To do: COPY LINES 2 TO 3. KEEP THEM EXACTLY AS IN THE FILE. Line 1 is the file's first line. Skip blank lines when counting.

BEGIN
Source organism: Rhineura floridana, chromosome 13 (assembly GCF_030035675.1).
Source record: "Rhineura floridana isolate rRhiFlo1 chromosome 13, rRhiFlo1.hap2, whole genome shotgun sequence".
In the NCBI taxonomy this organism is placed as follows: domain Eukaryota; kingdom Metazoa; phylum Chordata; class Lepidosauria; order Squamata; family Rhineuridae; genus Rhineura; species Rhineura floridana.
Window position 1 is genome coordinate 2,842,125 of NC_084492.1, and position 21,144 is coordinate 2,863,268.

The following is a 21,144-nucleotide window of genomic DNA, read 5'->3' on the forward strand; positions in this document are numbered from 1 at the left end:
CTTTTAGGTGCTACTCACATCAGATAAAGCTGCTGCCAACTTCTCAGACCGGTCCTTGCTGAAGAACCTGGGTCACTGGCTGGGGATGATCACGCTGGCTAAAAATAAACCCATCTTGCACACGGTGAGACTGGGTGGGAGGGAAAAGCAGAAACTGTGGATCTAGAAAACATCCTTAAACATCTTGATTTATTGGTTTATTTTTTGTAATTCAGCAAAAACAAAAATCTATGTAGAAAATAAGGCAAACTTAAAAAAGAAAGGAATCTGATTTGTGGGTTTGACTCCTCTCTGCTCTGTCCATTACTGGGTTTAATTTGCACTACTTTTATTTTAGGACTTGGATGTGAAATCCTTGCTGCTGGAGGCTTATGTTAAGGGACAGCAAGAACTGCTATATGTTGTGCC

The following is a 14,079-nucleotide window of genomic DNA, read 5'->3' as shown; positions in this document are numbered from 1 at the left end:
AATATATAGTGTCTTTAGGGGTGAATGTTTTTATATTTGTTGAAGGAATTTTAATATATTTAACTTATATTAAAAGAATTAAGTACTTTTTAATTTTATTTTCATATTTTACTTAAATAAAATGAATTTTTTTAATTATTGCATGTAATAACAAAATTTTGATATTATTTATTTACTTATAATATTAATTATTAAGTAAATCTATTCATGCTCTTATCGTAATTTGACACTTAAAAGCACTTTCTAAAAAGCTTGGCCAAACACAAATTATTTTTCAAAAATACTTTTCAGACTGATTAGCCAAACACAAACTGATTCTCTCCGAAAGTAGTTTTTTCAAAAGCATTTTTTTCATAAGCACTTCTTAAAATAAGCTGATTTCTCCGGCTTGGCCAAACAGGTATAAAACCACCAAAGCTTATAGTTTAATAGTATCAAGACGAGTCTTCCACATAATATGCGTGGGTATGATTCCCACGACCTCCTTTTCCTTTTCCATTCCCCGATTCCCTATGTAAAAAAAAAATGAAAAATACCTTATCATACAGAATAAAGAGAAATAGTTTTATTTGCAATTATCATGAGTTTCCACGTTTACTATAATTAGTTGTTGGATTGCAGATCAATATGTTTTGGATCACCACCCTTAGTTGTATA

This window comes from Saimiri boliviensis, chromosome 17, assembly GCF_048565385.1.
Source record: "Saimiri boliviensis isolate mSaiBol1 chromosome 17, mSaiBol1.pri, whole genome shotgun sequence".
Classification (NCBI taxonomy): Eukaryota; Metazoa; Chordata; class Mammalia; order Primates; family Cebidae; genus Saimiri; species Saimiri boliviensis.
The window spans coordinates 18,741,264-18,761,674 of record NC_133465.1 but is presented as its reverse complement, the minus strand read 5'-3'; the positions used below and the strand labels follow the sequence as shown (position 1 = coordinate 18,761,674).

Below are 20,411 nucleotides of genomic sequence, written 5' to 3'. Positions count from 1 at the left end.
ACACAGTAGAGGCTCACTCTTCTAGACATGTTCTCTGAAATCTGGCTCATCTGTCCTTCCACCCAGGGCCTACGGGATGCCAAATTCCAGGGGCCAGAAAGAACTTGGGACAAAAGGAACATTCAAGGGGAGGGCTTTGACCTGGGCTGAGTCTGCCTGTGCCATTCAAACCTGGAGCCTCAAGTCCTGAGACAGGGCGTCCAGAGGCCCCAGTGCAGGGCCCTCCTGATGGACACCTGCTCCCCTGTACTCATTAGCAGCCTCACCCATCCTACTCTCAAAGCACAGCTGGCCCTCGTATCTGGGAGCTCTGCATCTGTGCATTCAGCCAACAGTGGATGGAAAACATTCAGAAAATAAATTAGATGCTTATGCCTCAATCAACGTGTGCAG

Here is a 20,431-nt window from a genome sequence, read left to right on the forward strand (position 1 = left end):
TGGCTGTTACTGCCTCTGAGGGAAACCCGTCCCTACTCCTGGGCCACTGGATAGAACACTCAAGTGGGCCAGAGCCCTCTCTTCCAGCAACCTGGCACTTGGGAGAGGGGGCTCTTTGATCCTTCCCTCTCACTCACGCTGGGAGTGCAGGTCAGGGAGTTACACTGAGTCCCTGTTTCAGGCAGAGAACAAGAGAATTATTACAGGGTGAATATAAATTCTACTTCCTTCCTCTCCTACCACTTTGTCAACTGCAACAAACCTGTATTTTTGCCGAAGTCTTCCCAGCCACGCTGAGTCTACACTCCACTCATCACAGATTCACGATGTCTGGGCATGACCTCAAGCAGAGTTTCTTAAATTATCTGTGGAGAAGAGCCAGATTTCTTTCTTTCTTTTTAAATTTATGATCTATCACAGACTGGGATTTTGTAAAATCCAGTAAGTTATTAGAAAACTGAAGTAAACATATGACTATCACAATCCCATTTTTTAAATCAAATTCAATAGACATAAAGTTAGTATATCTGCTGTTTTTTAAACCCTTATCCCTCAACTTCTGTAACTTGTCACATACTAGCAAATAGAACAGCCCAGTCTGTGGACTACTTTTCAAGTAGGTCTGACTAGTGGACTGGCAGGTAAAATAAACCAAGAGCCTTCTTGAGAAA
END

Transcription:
Source record: "Rhineura floridana isolate rRhiFlo1 chromosome 13, rRhiFlo1.hap2, whole genome shotgun sequence".
In the NCBI taxonomy this organism is placed as follows: domain Eukaryota; kingdom Metazoa; phylum Chordata; class Lepidosauria; order Squamata; family Rhineuridae; genus Rhineura; species Rhineura floridana.